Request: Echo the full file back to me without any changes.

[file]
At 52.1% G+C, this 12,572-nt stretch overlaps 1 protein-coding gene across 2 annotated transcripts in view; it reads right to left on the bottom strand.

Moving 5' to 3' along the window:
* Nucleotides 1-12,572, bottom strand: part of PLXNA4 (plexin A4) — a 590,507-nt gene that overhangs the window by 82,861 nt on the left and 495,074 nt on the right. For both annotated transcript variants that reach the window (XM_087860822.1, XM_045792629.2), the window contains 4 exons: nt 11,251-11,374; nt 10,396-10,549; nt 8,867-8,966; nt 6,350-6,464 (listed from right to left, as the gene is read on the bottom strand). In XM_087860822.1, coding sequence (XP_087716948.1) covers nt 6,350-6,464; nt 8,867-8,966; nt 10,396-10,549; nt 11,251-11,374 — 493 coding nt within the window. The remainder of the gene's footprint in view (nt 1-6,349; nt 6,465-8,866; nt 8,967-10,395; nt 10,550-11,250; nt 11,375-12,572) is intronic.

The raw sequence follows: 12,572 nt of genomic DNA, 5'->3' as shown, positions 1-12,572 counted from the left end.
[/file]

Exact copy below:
At 52.1% G+C, this 12,572-nt stretch overlaps 1 protein-coding gene across 2 annotated transcripts in view; it reads right to left on the bottom strand.

Moving 5' to 3' along the window:
* Nucleotides 1-12,572, bottom strand: part of PLXNA4 (plexin A4) — a 590,507-nt gene that overhangs the window by 82,861 nt on the left and 495,074 nt on the right. For both annotated transcript variants that reach the window (XM_087860822.1, XM_045792629.2), the window contains 4 exons: nt 11,251-11,374; nt 10,396-10,549; nt 8,867-8,966; nt 6,350-6,464 (listed from right to left, as the gene is read on the bottom strand). In XM_087860822.1, coding sequence (XP_087716948.1) covers nt 6,350-6,464; nt 8,867-8,966; nt 10,396-10,549; nt 11,251-11,374 — 493 coding nt within the window. The remainder of the gene's footprint in view (nt 1-6,349; nt 6,465-8,866; nt 8,967-10,395; nt 10,550-11,250; nt 11,375-12,572) is intronic.

The raw sequence follows: 12,572 nt of genomic DNA, 5'->3' as shown, positions 1-12,572 counted from the left end.